By Kathy Flann
Baltimore, MD, USA

A Martian observer assigned to screenings of horror films might understandably conclude that the audiences are in agony. People shift in seats and cover their faces and grunt and howl. The reactions certainly resemble death-throes-style
Kathy Flann
anguish. What’s going on there? Studies have shown that viewers’ brains respond to the events on the screen as if they are experiencing them firsthand. So when the murderer pops out of a closet with a butcher knife and the viewer leaps backward, it’s because the human brain perceives a real threat and activates a fight-or-flight response. As scared as the movie-watchers are, they don’t look away. Perhaps they almost can’t. Perhaps they even like it. A lot.

Why are people drawn to these experiences that frighten the bejesus out of them? There is perhaps something we humans relish about the darkness, the unknown. We lean into it, flocking in droves to haunted houses and corn mazes. We huddle around campfires and spin ghost stories, clutching blankets up to our wide eyes.

Even in fiction that differs substantially from the horror genre, readers get frustrated if they know what’s going to happen. They don’t necessarily expect to be afraid in the same way as in a scary movie, but they do want to make discoveries. They want to gasp.

With the days getting shorter and darker, it is the perfect season to ponder the element of surprise in fiction. The word predictable is among the most dreaded and damning assessments of a novel’s worth. No one wants to write a predictable story. In whatever way makes sense in our chosen genres, we want to delight and thrill our readers.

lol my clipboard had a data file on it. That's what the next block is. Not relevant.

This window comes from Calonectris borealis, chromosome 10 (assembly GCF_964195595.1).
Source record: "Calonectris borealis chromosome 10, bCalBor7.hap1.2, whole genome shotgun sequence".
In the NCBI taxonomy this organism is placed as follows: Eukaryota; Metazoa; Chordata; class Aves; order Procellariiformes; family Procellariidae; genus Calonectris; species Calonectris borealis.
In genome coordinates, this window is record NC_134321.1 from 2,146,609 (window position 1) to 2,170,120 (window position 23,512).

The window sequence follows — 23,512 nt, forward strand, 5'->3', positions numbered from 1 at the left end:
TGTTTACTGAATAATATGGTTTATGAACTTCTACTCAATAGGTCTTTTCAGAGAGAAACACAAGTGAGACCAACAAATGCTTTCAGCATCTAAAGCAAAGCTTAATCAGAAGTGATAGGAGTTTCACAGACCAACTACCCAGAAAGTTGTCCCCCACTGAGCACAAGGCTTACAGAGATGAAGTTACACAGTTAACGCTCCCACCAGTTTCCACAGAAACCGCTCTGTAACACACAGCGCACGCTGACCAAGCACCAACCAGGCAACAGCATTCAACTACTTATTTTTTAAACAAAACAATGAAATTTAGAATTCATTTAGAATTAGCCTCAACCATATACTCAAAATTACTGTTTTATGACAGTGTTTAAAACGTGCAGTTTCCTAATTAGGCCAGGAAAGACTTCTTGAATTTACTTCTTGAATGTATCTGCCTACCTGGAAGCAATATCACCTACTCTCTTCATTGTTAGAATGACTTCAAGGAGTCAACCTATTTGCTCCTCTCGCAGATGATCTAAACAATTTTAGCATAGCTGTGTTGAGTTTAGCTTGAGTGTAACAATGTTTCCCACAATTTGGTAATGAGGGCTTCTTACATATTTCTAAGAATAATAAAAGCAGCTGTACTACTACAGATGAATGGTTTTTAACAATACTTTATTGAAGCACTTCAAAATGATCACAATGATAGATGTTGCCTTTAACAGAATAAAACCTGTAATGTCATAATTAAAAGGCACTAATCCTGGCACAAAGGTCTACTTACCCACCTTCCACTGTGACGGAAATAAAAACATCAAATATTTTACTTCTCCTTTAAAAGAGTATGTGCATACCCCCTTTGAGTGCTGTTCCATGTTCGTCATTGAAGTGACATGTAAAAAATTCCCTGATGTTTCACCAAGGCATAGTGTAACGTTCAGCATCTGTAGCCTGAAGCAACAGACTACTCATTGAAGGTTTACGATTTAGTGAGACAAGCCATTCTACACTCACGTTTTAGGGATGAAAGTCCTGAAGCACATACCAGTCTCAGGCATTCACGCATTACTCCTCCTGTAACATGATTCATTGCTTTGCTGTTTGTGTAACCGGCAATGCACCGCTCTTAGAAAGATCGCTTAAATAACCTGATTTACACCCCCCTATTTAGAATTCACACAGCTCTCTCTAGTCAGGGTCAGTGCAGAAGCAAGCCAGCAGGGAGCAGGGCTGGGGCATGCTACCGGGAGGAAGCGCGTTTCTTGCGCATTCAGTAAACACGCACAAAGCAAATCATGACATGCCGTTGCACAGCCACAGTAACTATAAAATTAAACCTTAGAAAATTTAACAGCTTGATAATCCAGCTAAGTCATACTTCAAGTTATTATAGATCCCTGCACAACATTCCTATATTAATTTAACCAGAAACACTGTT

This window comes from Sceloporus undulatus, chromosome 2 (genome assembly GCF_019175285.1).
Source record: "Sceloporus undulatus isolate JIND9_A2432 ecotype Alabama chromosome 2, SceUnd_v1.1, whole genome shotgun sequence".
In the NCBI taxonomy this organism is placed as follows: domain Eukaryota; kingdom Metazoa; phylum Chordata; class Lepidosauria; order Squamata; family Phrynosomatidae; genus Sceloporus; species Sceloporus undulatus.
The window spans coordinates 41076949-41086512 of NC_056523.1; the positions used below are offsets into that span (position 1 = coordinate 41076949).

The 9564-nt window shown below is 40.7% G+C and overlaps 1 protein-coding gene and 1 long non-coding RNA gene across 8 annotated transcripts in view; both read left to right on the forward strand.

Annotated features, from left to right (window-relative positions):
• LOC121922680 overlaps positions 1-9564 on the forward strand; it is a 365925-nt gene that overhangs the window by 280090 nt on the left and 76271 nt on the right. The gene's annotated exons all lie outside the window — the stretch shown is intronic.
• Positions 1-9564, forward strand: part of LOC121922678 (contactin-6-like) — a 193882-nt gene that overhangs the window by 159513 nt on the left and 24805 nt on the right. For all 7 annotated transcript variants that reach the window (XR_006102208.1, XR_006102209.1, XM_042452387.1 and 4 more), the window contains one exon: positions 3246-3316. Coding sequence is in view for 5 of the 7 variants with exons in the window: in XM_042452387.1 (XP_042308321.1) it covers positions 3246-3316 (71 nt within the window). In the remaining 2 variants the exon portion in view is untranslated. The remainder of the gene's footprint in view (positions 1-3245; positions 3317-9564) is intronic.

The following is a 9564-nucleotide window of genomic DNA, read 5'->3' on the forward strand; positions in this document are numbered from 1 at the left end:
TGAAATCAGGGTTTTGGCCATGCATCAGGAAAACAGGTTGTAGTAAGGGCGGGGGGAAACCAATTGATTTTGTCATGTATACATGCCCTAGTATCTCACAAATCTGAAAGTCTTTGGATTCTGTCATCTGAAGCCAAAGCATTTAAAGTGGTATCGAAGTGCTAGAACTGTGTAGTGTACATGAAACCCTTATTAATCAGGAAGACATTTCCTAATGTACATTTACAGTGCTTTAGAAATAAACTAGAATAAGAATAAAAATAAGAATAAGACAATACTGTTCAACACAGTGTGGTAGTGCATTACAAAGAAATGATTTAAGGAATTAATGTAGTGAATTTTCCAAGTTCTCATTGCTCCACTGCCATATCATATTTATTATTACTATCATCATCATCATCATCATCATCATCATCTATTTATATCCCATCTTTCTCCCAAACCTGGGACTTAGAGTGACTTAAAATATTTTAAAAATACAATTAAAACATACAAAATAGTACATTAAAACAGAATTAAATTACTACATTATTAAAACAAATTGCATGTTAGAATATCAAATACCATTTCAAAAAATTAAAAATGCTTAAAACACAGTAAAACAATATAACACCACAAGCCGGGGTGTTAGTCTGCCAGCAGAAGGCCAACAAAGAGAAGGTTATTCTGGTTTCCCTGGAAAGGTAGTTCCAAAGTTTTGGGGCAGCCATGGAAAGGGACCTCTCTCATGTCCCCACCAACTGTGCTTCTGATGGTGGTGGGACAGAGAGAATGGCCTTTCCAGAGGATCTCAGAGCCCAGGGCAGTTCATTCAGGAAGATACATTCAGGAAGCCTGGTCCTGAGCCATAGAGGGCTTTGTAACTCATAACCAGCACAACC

Worried about failing to deliver the surprises that readers crave, new writers in the college workshops I teach tend to throw as many twists and turns as they can into their plots. Car brakes fail and roommates overdose and many, many, many unfortunate characters get shot. It is an understandable impulse to focus on flashy, observable action.

Without a deep comprehension of how surprise works in fiction, though, new writers can fall into the trap of deus ex machina, a Latin translation of a Greek concept known as “god in the machine.” In the Greek tragedies, the plots were sometimes resolved when the backstage crew rolled out a god strapped to a crane who would fix the seemingly unsolvable problems. This is not a “good” surprise in a story, nor typically are the bad brakes, overdosing roommates, and third-act shootings.

Why not?